In a joint inquiry last week, MPs from the Health and Education Committees highlighted the fact that half of all cases of mental illness in adult life start before the age of 15 and that one in 10 children aged between five and 16 have had a diagnosed mental health condition.
Problems can start even earlier, with evidence from the teachers' union BASWT last month showing that four-year-olds were suffering panic attacks, eating disorders, anxiety and depression.
The case for investing in services is clear. However, at the same time as we see growing concern at the poor state of our children's mental health, the pressure on budgets across the entire health and social care system has led to cuts in early support. This is in turn increasing the pressure on specialist mental health services.
Action for Children is devoting more and more time and effort to help children and families tackle mental health issues. Our schools-based 'Talk Time' service in Derbyshire is a strong example of how beneficial early support can be. We work with a child, their family and the school to find out what is behind the unhappiness and to make things better, or at least more manageable.
Ten-year-old Harry was referred to 'Talk Time' having grown up witnessing his father being physically and verbally aggressive towards his mum. Seeing his parents arguing daily and witnessing the family unit break down had a profoundly negative effect on Harry. He struggled with his self-esteem, rarely interacted with anyone and had been taught from an early age by his dad not to show any emotion.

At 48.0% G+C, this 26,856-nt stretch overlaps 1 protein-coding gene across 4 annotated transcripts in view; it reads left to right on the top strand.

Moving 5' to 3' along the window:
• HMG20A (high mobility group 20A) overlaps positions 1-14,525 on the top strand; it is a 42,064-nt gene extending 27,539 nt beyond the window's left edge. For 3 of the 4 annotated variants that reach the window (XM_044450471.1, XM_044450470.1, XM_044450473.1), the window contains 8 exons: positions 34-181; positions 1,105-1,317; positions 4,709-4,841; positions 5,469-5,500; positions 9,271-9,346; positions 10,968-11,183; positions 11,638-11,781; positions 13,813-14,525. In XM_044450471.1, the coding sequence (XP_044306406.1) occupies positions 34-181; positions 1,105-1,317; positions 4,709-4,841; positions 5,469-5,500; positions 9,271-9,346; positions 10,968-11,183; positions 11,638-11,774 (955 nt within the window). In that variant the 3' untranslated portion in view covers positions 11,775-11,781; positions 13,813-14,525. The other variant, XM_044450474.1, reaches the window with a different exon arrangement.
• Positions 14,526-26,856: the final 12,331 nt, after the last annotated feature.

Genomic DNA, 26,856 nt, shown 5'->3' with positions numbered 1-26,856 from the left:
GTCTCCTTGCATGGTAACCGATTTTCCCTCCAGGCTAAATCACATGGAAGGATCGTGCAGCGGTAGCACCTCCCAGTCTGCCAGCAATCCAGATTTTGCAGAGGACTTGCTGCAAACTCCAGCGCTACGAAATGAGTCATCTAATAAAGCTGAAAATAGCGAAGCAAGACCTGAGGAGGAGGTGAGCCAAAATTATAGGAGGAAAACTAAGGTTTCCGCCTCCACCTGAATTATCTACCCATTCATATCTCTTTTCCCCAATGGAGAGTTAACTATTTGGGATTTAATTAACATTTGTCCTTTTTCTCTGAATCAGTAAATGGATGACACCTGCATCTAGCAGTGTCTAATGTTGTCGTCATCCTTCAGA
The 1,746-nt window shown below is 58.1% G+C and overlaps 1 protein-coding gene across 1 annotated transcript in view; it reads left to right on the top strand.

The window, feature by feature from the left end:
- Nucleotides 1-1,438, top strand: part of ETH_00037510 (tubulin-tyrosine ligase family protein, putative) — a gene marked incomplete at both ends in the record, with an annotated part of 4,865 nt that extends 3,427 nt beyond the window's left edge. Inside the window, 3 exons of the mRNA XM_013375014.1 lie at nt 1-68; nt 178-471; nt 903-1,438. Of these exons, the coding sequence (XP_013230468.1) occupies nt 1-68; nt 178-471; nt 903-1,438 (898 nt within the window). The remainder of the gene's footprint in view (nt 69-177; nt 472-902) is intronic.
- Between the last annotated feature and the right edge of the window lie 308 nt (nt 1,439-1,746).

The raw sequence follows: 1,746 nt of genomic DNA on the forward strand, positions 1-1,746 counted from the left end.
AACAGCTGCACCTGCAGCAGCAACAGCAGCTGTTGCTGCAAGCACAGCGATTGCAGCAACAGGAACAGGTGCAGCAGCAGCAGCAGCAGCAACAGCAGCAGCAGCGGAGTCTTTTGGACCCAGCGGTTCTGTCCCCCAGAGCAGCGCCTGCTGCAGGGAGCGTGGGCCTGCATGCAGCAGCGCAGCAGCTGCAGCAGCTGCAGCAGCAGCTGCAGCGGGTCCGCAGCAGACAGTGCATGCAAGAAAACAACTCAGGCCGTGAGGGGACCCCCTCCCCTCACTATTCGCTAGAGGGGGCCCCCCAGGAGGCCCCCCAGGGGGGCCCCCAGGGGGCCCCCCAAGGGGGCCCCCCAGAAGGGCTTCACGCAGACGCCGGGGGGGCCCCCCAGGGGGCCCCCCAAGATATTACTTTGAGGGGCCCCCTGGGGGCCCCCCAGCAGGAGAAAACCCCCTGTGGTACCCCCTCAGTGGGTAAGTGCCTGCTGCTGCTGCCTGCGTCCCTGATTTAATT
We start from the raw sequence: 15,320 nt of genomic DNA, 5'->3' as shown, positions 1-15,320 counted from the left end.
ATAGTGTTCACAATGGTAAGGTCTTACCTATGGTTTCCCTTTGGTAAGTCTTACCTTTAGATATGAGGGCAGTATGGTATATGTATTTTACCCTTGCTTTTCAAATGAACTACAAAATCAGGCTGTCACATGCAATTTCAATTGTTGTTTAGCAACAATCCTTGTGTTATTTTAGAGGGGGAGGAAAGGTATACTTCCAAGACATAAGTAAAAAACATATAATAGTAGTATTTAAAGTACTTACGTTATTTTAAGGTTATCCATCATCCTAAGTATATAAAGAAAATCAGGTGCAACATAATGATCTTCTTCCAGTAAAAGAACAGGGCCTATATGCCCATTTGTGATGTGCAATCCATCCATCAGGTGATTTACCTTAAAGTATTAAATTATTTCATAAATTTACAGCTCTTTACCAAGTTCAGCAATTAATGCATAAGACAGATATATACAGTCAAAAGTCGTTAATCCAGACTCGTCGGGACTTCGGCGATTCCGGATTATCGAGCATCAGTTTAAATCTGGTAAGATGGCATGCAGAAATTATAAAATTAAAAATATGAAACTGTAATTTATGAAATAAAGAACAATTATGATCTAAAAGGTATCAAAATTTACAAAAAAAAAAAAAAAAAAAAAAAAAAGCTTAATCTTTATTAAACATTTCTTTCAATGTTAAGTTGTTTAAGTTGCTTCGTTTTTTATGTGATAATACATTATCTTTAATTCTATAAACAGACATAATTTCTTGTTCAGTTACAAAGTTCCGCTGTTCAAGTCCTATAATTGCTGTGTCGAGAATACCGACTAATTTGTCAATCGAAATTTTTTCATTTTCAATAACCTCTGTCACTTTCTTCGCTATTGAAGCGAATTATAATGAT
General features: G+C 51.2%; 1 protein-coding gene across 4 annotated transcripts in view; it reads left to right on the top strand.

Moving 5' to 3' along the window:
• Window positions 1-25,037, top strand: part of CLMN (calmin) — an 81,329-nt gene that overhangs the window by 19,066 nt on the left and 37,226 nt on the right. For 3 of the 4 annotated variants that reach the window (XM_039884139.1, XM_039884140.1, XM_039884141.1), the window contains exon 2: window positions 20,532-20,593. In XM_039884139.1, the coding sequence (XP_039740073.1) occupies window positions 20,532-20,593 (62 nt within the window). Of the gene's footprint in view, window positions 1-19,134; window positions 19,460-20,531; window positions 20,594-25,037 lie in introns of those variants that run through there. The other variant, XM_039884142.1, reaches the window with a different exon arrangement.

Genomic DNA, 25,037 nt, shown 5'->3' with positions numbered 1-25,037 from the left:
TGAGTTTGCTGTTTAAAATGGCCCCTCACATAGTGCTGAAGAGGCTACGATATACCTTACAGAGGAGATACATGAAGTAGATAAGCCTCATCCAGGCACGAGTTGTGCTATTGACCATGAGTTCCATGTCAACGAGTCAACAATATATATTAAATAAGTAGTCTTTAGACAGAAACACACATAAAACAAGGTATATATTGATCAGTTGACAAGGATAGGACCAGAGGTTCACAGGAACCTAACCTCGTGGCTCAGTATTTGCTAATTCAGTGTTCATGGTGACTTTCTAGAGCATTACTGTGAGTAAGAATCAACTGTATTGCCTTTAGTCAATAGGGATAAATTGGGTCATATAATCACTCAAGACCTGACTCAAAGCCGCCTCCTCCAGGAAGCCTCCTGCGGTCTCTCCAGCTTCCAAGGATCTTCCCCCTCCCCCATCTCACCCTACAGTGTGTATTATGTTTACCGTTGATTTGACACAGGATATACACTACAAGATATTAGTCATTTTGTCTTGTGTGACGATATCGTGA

We took the time to listen to Harry's needs and provided him with one-to-one support to improve his confidence. On learning that he was due to have swimming lessons at school and was worried he would be the only pupil in his class who couldn't swim, we provided him with private swimming tuition. This simple intervention helped build Harry's self-confidence in a new situation, resulting in his mum being surprised to hear Harry talk excitedly for the first time about his progress after each lesson.
It is critical we are able to give children like Harry the support and guidance that will lead them into adulthood with the resilience they need to cope in life. As one of over 100 organisations that make up The Children and Young People's Mental Health Coalition, Action for Children is calling on all political parties to stand up and make a strong commitment to the mental health and wellbeing of our children and young people.
We are calling on to the next Government to invest in preventative approaches to improve both child and adult mental health and wellbeing.
Children and young people's mental health and wellbeing is the most important issue of our time. Any Government who truly aspires to a healthy society must acknowledge in policy and practice that the key to this end is children and young people's mental health.
Find out more about The Children and Young People's Mental Health Coalition. Follow Action for Children on Twitter @actnforchildren.